Your developmental pediatrician will be able to give you a better and more detailed diagnosis than the evaluations provided by the State evaluators.  In our case, the diagnosing psychologist from the State observed Alex for maybe 20 minutes before diagnosing him on the autistic spectrum.  His diagnosis was accurate, and I remain grateful for his honesty and some advice he gave us about “alternative” treatments, but it wasn’t until we went to an all-day evaluation with a developmental pediatrician and her team of therapists that we were able to pinpoint the type of therapy that Alex needed and to which he would respond.

There are many types of therapy for kids on the spectrum, and it can be confusing at first.  One fact that is nearly undisputed is that the earlier and more intensely you get therapy for your child, the better off they will be in the long run.  I think the best way to simplify things in this area is to divide it between behavioral therapy and all other types of therapy:

Behavioral Therapy
Most parents do not appreciate the fact that their typically developing kids, in large part, teach themselves by observing and mimicking other kids and adults.  Put them in a classroom with kids and a bunch of toys, or on the playground, and they quickly learn how to interact with the others.  For kids on the spectrum, its different — they do not enjoy interaction with others, they don’t appreciate the rewards, and they are often described as “being in their own little world.”  To interact “normally” they need to be taught, skill by skill, how to interact with others.  The variety of therapies available, each of which has strong proponents, can quickly become overwhelming — Floortime, DIR, ABA, TEACCH, RDI — you will no doubt be confused at first, then probably amazed at the speed at which you pick up the therapeutic vernacular.  As a parent, you must realize that each child is different, reacts differently to different types of therapy, and it is your job to observe and understand the goals, limitations, and effectiveness of each type of therapy as it pertains to your child.  You will need to figure out which type of behavioral therapy works for your child, and then continue to monitor and adjust things as your child progresses.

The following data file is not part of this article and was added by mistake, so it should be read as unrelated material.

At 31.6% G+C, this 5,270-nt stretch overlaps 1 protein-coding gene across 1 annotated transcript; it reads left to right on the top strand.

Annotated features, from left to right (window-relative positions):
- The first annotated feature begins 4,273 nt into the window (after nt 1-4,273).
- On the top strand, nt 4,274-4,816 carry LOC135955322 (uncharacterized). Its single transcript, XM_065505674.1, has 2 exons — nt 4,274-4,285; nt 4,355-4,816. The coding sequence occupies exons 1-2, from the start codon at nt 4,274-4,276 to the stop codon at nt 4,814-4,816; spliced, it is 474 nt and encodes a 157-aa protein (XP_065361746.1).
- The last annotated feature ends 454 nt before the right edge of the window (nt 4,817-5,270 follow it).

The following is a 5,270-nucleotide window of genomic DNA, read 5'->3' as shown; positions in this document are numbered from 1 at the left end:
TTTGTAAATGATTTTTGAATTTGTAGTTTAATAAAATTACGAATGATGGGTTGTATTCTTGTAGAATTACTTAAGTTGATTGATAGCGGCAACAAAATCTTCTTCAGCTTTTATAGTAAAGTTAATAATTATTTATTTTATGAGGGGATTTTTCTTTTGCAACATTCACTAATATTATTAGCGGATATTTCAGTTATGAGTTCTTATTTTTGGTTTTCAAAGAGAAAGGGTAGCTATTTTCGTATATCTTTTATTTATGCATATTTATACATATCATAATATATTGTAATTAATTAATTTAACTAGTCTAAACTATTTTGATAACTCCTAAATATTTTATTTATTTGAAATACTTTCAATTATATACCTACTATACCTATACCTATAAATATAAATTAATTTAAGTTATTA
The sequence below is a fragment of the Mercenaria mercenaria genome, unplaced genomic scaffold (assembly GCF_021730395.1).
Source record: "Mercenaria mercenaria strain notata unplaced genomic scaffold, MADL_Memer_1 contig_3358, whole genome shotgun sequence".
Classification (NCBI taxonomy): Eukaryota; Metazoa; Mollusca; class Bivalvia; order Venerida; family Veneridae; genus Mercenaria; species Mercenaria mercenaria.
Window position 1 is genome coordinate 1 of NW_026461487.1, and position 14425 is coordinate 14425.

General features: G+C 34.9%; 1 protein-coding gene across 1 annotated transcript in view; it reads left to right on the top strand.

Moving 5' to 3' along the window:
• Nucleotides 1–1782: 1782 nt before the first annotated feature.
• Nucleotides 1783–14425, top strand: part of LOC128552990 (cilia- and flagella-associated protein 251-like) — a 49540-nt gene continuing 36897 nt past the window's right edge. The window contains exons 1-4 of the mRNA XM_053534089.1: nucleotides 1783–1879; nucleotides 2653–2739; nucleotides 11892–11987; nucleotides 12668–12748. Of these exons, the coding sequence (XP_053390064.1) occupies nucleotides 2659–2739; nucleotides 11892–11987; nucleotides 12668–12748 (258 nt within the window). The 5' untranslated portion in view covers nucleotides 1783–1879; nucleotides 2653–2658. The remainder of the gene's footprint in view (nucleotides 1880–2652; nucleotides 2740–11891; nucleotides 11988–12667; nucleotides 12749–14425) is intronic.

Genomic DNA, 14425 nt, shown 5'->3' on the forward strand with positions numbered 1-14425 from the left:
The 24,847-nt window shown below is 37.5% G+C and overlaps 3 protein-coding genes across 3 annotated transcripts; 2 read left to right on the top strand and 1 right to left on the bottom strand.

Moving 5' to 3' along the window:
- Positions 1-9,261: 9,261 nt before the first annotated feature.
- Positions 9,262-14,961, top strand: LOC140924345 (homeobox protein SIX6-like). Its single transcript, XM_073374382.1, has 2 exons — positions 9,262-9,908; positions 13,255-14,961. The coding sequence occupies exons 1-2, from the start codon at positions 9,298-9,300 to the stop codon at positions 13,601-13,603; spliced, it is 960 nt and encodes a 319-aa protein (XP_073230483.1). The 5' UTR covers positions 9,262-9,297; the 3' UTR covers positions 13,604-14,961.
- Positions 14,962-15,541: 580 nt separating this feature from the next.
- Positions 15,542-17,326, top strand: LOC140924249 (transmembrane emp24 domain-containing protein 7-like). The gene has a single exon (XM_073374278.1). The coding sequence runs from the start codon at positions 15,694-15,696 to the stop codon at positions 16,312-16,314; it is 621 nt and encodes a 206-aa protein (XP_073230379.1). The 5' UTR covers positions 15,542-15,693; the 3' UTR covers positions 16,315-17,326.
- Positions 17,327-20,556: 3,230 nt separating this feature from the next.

Other Therapy
The “basics” are speech and language (SLT), and occupational therapy (OT), and maybe physical therapy (PT).  In my opinion it is important not only to find therapists who are skilled at working with your child, but also skilled at communicating and working with other members of your therapy team.  It is great if your speech therapist can teach your child those hard consonant sounds he may be having trouble with, it is even more valuable it they can do so while reinforcing the play skills currently being worked on by your floortime therapist.  You can facilitate communication through team meetings, but it is tough to get everybody together on more than a semi-annual basis.  Its easier, and more timely, if your therapists email each other and, at the very least, take five minutes before or after each session to talk to you about what is going on with other therapies, and at school, and with your developmental pediatrician.